Suppose, as now appears likely, it’s going to be Trump against Clinton. Let’s think this through from Trump’s side.
Trump’s big disadvantage is that he scares people. He is crude, aggressive and over the top. His advantage is that many people find him authentic and authoritative. It would be a mistake for him to respond to his vulnerability by becoming more scripted and “nicer”, since that would undermine the aspect of his appeal that has played the largest role in getting him to this point. Rather, he should try to maintain the personal aura he has established while diminishing the fear factor.
Given this, here is what I’d recommend: go after Clinton as a hawk. She is a hawk. Her history of support for military interventions and attachment to neocon advisors is there for all to see. Trump has the opportunity to present himself as the less threatening, more reasonable candidate on the one aspect of presidential power where fear—fear of war and foreign threats—drives public opinion.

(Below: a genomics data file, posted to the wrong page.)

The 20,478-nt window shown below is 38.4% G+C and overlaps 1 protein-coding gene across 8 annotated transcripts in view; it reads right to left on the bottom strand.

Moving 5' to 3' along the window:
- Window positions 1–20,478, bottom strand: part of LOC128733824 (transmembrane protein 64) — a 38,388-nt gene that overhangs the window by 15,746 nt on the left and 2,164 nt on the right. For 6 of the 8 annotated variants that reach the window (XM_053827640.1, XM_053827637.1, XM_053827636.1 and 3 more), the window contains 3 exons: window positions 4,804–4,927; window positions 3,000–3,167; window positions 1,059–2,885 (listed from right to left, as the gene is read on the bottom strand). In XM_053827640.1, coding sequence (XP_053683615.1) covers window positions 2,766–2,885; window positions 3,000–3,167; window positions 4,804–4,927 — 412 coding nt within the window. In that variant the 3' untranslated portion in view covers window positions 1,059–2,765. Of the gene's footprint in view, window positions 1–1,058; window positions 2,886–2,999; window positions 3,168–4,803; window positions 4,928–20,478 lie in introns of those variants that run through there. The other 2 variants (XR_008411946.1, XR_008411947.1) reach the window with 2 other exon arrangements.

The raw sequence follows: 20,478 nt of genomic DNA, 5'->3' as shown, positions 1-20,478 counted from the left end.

At the same time, Trump should, from a political strategy perspective, continue to be Trump. (He may not be able to change this.) He should say outrageous things off the top of his head, act macho, and cement his image as an anti-politician. Combining this with striking a moderate pose on military adventurism would maximize the advantages of his style while minimizing the disadvantages. He should be grateful that his prospective opponent in the general election gives him this opportunity.
Campaign ad, sometime this summer, Trump in front of a large, cheering crowd: “Let me tell you straight: I’m honest and I’m tough. I like to set clear goals and make sure they’re met. But I’m not dangerous. The other candidate, the one who smiles a lot and whose every word is written by someone else—she’s dangerous. She’s always looking for new places to bomb, new wars to get into. That’s not me. Tough, yes. Dangerous? Not for the American people.”